Good friends from the US arrived to Israel during the war to celebrate their oldest son’s bar mitzvah. As part of the celebration, we went with them to Zichron Yaakov, a small city a little south of Haifa, to spend Shabbat as a day of rest, and celebrate together. Until that week, Zichron had not experienced any Katyushas, but that week, and in particular the Friday we arrived, sirens wailed sending residents to their bomb shelters for the first time.

This trip was different because unlike going to Haifa and to Kiryat Shmona, we went to Zichron as a family, with several kids in tow, most of whom were well aware of the war, and were well aware that we were not far from the action. On another day, we’d have first sought out the pool, dining room, or game room. After arriving at the hotel, the first stop was to see that each floor had its own bomb shelter, note where they were, and to instruct the kids to avoid standing beneath the glass covered atrium.

Just as we began to welcome Shabbat, the air raid siren wailed again. This time, with families and people of all ages, we calmly walked into the communal shelter, trying not to make a big deal of it, especially for the kids’ sake so they would not panic. One woman, whose son was serving in the IDF in Lebanon, was weeping the whole time. The whole situation was too much to bear and she broke down.

That night, we split the kids up and my wife and I slept in different rooms each with some of them. This way, should a siren go off again, we’d be there to wake them, calm them, and get them to the shelter as quickly and safely as possible.

The rest of Shabbat was uneventful, for us. Katyushas landed only 2 miles away during the day, and another apparently flew overhead and landed in Hadera some 5-10 miles to the south of where we were.

Volunteers

During the course of the war, I kept hearing about people going to the north to volunteer. Most of the volunteers were young people, college age and younger. Many of the organizers of local relief efforts were these very young people. Young Israelis went to the north in droves, lived there, slept there and worked day and night to bring supplies and support to the residents. Some painted the shelters bright colors so as to be less depressing. Others played with kids. Some distributed supplies directly to the shelters, including meals three times a day from places that would prepare and serve the food. Yet others volunteered with organizations like MDA and others to provide medical and other types of relief services.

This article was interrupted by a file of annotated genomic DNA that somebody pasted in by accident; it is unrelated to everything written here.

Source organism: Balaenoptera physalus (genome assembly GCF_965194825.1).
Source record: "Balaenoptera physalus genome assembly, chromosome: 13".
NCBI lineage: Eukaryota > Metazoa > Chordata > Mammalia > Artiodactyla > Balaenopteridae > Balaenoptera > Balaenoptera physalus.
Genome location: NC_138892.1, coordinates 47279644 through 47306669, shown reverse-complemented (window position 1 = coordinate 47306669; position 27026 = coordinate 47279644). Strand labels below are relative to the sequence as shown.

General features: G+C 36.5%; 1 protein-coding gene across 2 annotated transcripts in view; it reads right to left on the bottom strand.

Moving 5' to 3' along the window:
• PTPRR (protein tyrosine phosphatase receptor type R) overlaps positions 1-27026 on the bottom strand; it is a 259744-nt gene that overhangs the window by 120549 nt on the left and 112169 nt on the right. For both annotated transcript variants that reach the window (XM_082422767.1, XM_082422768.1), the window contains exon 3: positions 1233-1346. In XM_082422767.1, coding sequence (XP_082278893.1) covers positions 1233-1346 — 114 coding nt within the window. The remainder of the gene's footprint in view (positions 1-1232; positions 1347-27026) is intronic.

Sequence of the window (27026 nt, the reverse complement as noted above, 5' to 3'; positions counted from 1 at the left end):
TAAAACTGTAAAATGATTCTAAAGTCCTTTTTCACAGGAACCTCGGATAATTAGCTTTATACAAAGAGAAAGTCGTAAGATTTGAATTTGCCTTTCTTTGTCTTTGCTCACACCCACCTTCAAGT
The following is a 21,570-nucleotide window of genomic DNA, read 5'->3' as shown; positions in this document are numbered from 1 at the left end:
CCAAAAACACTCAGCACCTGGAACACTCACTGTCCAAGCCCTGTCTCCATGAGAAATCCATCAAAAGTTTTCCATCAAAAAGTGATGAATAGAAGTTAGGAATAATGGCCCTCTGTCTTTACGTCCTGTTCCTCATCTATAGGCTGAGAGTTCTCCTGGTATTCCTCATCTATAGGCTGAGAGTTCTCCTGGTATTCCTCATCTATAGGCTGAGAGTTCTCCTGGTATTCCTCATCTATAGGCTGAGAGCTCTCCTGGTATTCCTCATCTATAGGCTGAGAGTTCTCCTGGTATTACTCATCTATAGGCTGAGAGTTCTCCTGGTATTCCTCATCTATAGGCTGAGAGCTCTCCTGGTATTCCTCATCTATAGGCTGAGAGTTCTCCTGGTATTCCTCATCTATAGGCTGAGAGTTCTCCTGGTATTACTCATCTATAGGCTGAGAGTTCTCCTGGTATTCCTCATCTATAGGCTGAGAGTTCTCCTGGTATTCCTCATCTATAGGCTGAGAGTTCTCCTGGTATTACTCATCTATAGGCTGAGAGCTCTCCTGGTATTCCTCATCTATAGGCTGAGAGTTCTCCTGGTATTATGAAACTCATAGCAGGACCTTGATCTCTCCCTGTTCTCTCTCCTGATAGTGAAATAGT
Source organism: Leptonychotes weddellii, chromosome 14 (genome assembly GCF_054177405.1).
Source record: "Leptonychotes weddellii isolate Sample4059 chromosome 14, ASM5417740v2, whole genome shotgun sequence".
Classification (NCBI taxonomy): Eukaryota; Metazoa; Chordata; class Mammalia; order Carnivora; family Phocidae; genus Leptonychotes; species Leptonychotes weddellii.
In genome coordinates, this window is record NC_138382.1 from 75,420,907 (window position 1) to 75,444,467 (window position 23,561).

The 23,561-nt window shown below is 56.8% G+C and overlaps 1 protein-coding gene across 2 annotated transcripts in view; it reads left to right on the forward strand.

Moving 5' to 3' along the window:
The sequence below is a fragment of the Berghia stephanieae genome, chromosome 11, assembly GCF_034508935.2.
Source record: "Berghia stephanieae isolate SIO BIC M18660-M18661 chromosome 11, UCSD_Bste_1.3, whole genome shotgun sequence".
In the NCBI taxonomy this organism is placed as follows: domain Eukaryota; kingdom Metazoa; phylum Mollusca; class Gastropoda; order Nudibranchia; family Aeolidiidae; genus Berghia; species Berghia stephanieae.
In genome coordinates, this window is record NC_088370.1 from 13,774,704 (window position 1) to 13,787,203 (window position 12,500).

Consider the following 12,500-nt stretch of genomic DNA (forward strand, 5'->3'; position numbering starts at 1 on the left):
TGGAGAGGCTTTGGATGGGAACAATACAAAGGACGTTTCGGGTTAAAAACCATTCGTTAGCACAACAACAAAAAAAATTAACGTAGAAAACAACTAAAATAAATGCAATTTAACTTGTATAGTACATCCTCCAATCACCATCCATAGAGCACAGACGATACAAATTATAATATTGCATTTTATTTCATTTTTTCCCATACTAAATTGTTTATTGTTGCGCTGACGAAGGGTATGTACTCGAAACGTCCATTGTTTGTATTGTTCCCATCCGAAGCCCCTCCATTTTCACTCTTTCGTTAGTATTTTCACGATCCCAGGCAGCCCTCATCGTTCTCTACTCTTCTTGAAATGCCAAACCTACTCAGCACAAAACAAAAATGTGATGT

I was amazed by the dedication and resilience of these young people. In many ways, they were doing what I’d have wanted to do did I not have obligations to my family and my work. There were many heroes in this war, little has been told about the youth. It’s extraordinary and something that we all have just cause to be proud, for this is the future of our country.

One Million Displaced

As much as there is pride in those who volunteered in the north, millions of Israelis also participated without leaving their homes. E-mail chats and actual newspaper columns were devoted to absorbing the million Israelis from the north who fled during the war. We offered to host dozens of friends and relatives who never took us up on it because they all decided to stay at home, in the north. This was inspiring, but we wanted to help.

Others opened their homes to complete strangers, making new life long friends. Whole communities participated collectively in absorbing hundreds of families, people who evacuated their homes together and were resettled together elsewhere as communities. Activities were planned to keep them busy and engaged in meaningful and enjoyable activities for the duration. Huge communal Shabbat meals were served. Laundry was done by volunteers. Throughout Israel, discounts were offered to residents of the north. Other attractions waived entrance fees entirely. Businesses paid for and relocated employees and their families from the north, and as tourists stopped coming to Israel from overseas, hotels filled with refugees from the north.

Refugee Camp on the Beach

One of the most spectacular sites I witnessed was the tent city set up on the beaches south of Ashdod by Russian Israeli philanthropist Arkedi Geydamak. Dubbed Geydamak City, when I visited, already 6000 refugees from the north had moved in, and they were preparing for another 1000. Geydamak paid for it all. Massive tents sleeping 200-300, activities for kids, endless supply of beverages, three meals a day, everything. Busses shuttled residents to different outings. He even built himself a home on the beach and also moved in for the duration of the war.